COVID-19 travel bans lead Melbourne Airport passenger numbers down

Key points

  • International passenger numbers dive 17 percent in February
  • Airport retailers feeling combined loss of passengers and aviation workers
  • Long term airport development program continues
  • Management confident of post-virus industry rebound

Australia’s unprecedented bushfire season and the early stages of the global COVID-19 health emergency have combined to send Melbourne Airport’s passenger traffic into retreat to start 2020.

With an early Chinese New Year helping to drive growth in international passenger numbers in January, the rapid worldwide response to COVID-19 dramatically hit February numbers for Australia’s busiest 24/7 international airport.

International passenger numbers were down 17 percent in February, with around 150,000 fewer travellers flying internationally than during the same month of 2019. While travel bans put in place for mainland China were the major contributor to the decline, similar travel restrictions enacted by other countries also contributed to reduced movement of international passengers.

Domestic traffic dove 5.2 percent for the same period – a loss of more than 100,000 passengers compared to the prior year.

Melbourne Airport Chief Executive, Lyell Strambi, forecast ongoing challenges as the global aviation industry adapts to the constantly changing status of the COVID-19 epidemic.

“These are unprecedented circumstances buffeting our customers, and we are keenly aware that all our airline customers are hurting as a result of diminished passenger demand. That’s why we are working with every single airline to understand how we can best support them at this time,” said Mr Strambi.

“February’s drop in passenger numbers was significant, but we expect that to be amplified even further in March – and possibly again as we head towards the Australian winter.

“Let’s not forget that the airlines are one vital part of a much greater industry, and for every passenger they lose, that impact is felt many times over throughout the sector. Right here at the airport, we feel the loss of every passenger several times over.

“Airport operators charge agreed fees to airlines on a per-passenger basis, meaning that airlines don’t pay landing or terminal fees on any empty seat.

“The passenger who doesn’t fly, also doesn’t catch a SkyBus, or an Uber, or a taxi. They don’t buy a coffee or a book, grab a meal or pick up a souvenir. And that’s compounded even further when airlines start cancelling services and reducing their staff on the ground – removing daily customers from airport restaurants and bars and cafes in addition to the lost passenger traffic,” said Mr Strambi.

“Just as we’re working with every airline to identify ways to work together to ease the pain right now, we’re also doing likewise with every retailer, every kitchen, every transport operator.

Mr Strambi said airports needed to play a stabilising role throughout the current health crisis, to enable the global travel sector to rebound quickly when the time is right.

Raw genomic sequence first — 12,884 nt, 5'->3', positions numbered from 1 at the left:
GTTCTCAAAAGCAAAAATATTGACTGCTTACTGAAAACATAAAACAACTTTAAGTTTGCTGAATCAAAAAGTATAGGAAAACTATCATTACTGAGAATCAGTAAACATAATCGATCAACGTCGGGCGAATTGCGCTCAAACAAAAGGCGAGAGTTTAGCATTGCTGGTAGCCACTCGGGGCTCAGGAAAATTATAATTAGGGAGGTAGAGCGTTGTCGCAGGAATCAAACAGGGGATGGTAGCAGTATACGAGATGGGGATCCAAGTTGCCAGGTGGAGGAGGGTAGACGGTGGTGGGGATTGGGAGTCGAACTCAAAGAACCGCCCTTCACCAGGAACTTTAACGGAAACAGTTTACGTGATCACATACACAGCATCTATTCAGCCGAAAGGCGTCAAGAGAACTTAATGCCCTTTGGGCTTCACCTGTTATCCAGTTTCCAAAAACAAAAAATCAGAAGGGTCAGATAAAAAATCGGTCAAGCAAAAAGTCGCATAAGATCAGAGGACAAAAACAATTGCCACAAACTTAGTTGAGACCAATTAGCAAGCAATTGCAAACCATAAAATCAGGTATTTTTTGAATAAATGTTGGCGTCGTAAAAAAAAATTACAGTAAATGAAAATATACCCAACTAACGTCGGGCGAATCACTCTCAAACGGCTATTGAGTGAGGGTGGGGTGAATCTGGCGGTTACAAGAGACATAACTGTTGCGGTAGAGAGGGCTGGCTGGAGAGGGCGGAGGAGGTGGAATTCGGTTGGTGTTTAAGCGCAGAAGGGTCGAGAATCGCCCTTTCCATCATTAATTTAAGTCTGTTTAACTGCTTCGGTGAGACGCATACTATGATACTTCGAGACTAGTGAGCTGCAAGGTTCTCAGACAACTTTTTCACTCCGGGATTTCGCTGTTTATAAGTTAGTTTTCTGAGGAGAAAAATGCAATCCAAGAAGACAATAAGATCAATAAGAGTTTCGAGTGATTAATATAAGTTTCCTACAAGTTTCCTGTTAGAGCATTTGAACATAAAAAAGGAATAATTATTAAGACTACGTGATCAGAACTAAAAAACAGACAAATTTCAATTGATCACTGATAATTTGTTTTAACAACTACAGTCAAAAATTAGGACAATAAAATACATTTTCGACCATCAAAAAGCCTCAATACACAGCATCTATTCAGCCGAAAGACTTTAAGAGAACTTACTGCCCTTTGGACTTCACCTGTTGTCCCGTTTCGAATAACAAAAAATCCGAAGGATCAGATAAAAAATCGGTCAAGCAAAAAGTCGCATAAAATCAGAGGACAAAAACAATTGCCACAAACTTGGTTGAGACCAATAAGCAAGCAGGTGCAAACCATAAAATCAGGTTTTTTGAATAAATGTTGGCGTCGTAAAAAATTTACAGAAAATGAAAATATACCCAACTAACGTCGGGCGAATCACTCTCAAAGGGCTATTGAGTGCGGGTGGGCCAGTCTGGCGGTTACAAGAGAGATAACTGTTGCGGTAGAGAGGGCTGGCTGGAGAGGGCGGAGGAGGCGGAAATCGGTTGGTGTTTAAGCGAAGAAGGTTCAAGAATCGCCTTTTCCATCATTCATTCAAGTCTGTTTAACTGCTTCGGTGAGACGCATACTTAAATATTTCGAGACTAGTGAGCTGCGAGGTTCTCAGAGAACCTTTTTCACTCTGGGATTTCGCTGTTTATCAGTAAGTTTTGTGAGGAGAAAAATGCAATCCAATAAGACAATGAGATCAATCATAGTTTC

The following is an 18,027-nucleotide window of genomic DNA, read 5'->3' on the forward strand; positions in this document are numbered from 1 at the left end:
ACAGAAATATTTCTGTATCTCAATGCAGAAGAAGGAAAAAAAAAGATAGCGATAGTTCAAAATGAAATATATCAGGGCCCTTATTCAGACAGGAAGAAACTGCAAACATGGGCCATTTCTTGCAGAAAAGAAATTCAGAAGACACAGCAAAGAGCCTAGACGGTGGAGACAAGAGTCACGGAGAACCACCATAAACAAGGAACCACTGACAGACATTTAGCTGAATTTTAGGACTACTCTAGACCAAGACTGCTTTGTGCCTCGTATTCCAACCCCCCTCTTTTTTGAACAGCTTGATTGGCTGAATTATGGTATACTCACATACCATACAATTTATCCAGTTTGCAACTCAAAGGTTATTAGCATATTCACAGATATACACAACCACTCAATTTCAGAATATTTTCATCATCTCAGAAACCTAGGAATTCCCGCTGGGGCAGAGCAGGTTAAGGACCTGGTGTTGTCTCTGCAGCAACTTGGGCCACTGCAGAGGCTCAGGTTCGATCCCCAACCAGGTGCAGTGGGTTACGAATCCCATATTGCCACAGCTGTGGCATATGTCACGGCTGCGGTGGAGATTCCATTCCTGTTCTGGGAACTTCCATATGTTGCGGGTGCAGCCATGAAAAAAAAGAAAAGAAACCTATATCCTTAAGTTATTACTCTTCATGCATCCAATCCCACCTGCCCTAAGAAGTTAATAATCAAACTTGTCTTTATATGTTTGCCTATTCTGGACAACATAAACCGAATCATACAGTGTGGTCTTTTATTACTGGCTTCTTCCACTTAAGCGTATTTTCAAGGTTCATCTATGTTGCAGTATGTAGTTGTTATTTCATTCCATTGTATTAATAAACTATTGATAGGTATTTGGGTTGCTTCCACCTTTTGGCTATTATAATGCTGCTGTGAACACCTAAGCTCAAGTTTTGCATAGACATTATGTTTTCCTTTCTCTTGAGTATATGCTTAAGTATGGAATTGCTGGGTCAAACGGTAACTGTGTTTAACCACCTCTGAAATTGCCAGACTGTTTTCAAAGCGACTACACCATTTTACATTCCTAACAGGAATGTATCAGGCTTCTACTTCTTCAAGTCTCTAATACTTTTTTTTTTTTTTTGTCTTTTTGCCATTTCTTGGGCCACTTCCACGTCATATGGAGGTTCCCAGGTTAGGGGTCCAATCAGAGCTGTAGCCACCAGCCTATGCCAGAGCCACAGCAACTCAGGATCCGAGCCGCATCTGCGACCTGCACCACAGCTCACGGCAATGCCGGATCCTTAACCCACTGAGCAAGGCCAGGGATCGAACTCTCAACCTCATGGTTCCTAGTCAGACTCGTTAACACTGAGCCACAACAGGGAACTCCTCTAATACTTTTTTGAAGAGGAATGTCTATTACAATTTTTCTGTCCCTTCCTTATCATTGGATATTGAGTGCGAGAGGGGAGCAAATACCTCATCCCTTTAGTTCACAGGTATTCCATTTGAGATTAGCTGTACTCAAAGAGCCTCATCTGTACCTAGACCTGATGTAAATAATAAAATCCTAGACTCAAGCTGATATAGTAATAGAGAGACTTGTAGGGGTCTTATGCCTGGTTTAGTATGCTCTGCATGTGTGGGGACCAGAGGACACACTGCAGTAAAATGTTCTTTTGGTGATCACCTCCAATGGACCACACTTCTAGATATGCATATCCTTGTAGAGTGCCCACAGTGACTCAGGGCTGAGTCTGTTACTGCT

“We’ve seen major disruptions to the travel industry many times before, from the loss of Ansett to 9/11, from SARS to the Global Financial Crisis. In every case, travel takes a hit, and in every case – once the immediate crisis has passed, the industry comes back stronger than it was before.

“Therefore, notwithstanding these – hopefully – short term pressures, we’re continuing to build.

“Melbourne Airport has been working hard to catch up to the enormous growth in volumes of passengers visiting our airport over the past decade. When the industry rebounds we will still need the new gates, the new taxiways, the new baggage systems and runways. None of our infrastructure pipeline can be done incrementally – you can’t build just the first 20 percent of a baggage carousel – and in order for airline businesses to recover on the other side of this issue, we need to support every single flight that every single airline wants to operate when they’re ready.”

“We are very much in the midst of some short-term pain, but the aviation sector as a whole is resilient and it will emerge and thrive when consumer and business demand returns. Until that time we are focusing on operating safely and sustainably in the short term, which is the support the whole Melbourne Airport community needs – whether that’s our people, our partners or the millions of passengers who are still travelling.

“Melbourne Airport is particularly fortunate to have a strong balance sheet going into this turbulent period. Our Board is extremely supportive of us continuing to deliver our capital investment program, which will see Melbourne emerge ready to support all of our airline customers when passengers are ready to return to the skies,” said Mr Strambi.

Passenger figures for January 2020:

PassengersJanuary 2020January 2019Growth (%)*
Total (ex transits)3,292,9603,294,339-0.04%
Total (ex transits)3,292,960

*Monthly percentage growth compared to January 2019

Passenger figures for February 2020:

PassengersFebruary 2020February 2019Growth (%)*
Total (ex transits)2,613,7722,867,243-8.8%
Total (ex transits)2,613,772

*Monthly percentage growth compared to February 2019

 Passenger figures for Jan-Feb 2020:

PassengersJanuary-February 20120January-February 2019Growth (%)*
Total (ex transits)5,906,7326,161,582-4.1%
Total (ex transits)5,906,732

*Percentage growth compared to Jan-Feb 2019


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